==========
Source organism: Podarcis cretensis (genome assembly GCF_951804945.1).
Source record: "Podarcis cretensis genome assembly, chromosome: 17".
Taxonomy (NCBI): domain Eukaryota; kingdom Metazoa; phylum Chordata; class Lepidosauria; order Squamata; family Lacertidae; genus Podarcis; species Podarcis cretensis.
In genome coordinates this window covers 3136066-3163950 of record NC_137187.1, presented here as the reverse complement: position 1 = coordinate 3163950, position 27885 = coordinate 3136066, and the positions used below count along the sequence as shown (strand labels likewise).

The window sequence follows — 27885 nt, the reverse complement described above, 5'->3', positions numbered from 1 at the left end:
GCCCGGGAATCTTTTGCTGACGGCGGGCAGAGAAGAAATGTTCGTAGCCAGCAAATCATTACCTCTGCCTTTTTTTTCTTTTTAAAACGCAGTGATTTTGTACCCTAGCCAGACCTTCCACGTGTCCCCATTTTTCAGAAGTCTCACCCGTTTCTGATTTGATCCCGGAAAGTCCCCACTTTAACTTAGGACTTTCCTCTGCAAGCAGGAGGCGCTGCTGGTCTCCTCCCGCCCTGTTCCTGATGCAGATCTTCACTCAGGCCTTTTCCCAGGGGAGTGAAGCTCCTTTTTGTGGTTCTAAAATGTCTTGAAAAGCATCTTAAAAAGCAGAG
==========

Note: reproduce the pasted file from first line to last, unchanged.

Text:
Source organism: Podarcis cretensis (genome assembly GCF_951804945.1).
Source record: "Podarcis cretensis genome assembly, chromosome: 17".
Taxonomy (NCBI): domain Eukaryota; kingdom Metazoa; phylum Chordata; class Lepidosauria; order Squamata; family Lacertidae; genus Podarcis; species Podarcis cretensis.
In genome coordinates this window covers 3136066-3163950 of record NC_137187.1, presented here as the reverse complement: position 1 = coordinate 3163950, position 27885 = coordinate 3136066, and the positions used below count along the sequence as shown (strand labels likewise).

The window sequence follows — 27885 nt, the reverse complement described above, 5'->3', positions numbered from 1 at the left end:
GCCCGGGAATCTTTTGCTGACGGCGGGCAGAGAAGAAATGTTCGTAGCCAGCAAATCATTACCTCTGCCTTTTTTTTCTTTTTAAAACGCAGTGATTTTGTACCCTAGCCAGACCTTCCACGTGTCCCCATTTTTCAGAAGTCTCACCCGTTTCTGATTTGATCCCGGAAAGTCCCCACTTTAACTTAGGACTTTCCTCTGCAAGCAGGAGGCGCTGCTGGTCTCCTCCCGCCCTGTTCCTGATGCAGATCTTCACTCAGGCCTTTTCCCAGGGGAGTGAAGCTCCTTTTTGTGGTTCTAAAATGTCTTGAAAAGCATCTTAAAAAGCAGAG